I spent two afternoons at one post office. But this isn't your average P.O. The Postal History Foundation (PHF) in Tucson, Arizona (est. 1960) is an institution that's more than worth a visit for a postal buff.
Many stamp collectors recall that two of the best USPS Philatelic Centers in the country lied in Providence, RI and Tucson, AZ. These were located within each city's respective main post office and had all the stamps you could want, and more. They would feature frequent pictorial cancellations as well. These are now gone, though my father obtained a postmark from Tucson's "Old Pueblo" Philatelic Center before it closed:
Without a dedicated philatelic staff, something unique has happened: present-day Tucson pictorial cancellations are now serviced, instead of by USPS, by a Contract Postal Unit (CPU): namely, the Postal History Foundation's. Longtime readers might recall that there was an 11-11-11 pictorial cancel available in Tucson. Look closely at the image, and you can see the address is that of the PHF. Here's a cancel I received back in the mail―beautifully struck, as you can see.
Effectively, the PHF is now the Philatelic Center for Tucson. But I'd realized none of this when I walked in. I just went to visit a CPU and get a cancel for my collection. The PHF maintains a Postmark America-style permanent pictorial, as well as a couple of standard round daters. The stamp selection was impeccable (read: much more thorough than that of nearly any 'standard' post office), and I bought a sheet of the U.S.S. Constitution stamps.
But the PHF had much more, so I was lead around the floor of the foundation and library. I spent most of my time with the amicable and knowledgeable Paul Nelson, and took photos so you can take a tour along with me!
Look―I'm the Naco Postmaster!
Naco is a Mexican border town about 100 miles southeast of Tucson. The old interior structure, including P.O. boxes and window, is at the Postal History Foundation. They preserve many postal artifacts there, which I'll let you visit and discover for yourselves. Or you can view their website here. But you're allowed in the back, and I found it loads of fun.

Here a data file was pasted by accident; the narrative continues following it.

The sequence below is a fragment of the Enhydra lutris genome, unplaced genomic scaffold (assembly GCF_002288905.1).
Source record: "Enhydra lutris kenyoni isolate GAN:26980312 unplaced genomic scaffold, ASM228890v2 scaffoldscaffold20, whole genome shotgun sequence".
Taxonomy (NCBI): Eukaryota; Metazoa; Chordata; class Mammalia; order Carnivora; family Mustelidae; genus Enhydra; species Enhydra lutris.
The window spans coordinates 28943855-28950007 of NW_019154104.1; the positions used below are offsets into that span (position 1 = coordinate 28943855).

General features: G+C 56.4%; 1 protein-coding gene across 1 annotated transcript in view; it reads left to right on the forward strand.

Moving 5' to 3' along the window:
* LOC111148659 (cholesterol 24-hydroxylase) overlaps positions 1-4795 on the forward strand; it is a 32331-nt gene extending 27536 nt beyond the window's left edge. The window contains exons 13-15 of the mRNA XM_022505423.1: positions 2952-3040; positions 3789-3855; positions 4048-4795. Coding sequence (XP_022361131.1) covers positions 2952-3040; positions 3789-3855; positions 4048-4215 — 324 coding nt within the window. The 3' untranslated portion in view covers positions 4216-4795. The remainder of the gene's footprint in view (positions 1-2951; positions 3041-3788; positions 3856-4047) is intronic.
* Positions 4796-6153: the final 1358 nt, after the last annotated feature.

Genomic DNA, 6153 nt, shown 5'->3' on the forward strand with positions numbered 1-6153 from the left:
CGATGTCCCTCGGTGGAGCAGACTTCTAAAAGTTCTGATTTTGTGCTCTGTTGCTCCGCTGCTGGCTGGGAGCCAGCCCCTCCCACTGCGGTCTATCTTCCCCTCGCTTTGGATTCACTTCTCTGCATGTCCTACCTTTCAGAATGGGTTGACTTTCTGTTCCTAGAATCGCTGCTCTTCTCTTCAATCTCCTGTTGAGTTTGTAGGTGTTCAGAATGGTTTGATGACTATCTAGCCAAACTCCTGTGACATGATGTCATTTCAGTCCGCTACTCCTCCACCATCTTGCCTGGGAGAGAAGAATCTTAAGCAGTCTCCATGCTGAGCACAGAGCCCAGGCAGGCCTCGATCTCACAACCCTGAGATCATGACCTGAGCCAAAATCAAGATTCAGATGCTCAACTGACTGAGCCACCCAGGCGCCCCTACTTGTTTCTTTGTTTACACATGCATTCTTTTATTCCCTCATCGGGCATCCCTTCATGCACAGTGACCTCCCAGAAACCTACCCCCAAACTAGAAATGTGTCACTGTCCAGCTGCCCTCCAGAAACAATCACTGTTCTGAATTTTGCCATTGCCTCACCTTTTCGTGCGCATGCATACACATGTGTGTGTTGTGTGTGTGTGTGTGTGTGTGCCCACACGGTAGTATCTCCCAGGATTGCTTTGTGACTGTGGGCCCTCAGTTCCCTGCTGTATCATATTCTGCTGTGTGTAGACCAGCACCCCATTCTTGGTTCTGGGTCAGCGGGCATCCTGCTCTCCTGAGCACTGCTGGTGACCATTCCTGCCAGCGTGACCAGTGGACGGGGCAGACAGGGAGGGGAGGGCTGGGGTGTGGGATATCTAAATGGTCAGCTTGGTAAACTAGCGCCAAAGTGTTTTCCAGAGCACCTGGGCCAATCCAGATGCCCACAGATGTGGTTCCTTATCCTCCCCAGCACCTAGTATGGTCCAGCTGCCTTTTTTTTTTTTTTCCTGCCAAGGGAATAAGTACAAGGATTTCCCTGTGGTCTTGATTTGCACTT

The primary work room was decorated with many enlarged stamps along the walls. Around the room there were two primary clusters of tables, each of which contained work stations at which volunteers sorted stamps -- cancelled or mint -- and other materials for the foundation, much of which is available free of charge to educational institutions around the country. There were about four volunteers for most of the first afternoon I spent there.
Beyond this there is a reading room with art exhibits and two libraries stacked with goodies, including every issue of Linn's Stamp News ever publishe, as well as archives of other philatelic publications, postal references, and other history books.
In the museum there are older donated stamps available for at or below face value; I bought $40 worth. Here Paul told me about the PHF's many youth education initiatives. If you donate your cancelled stamps to the PHF, they will make packets available to teachers to help teach kids about anything from history to transportation. They make these themed sets of stamps available to teachers absolutely free. I think it's a great cause.
Tucson's got several other interesting postal facets to it. But those will have to wait for another post.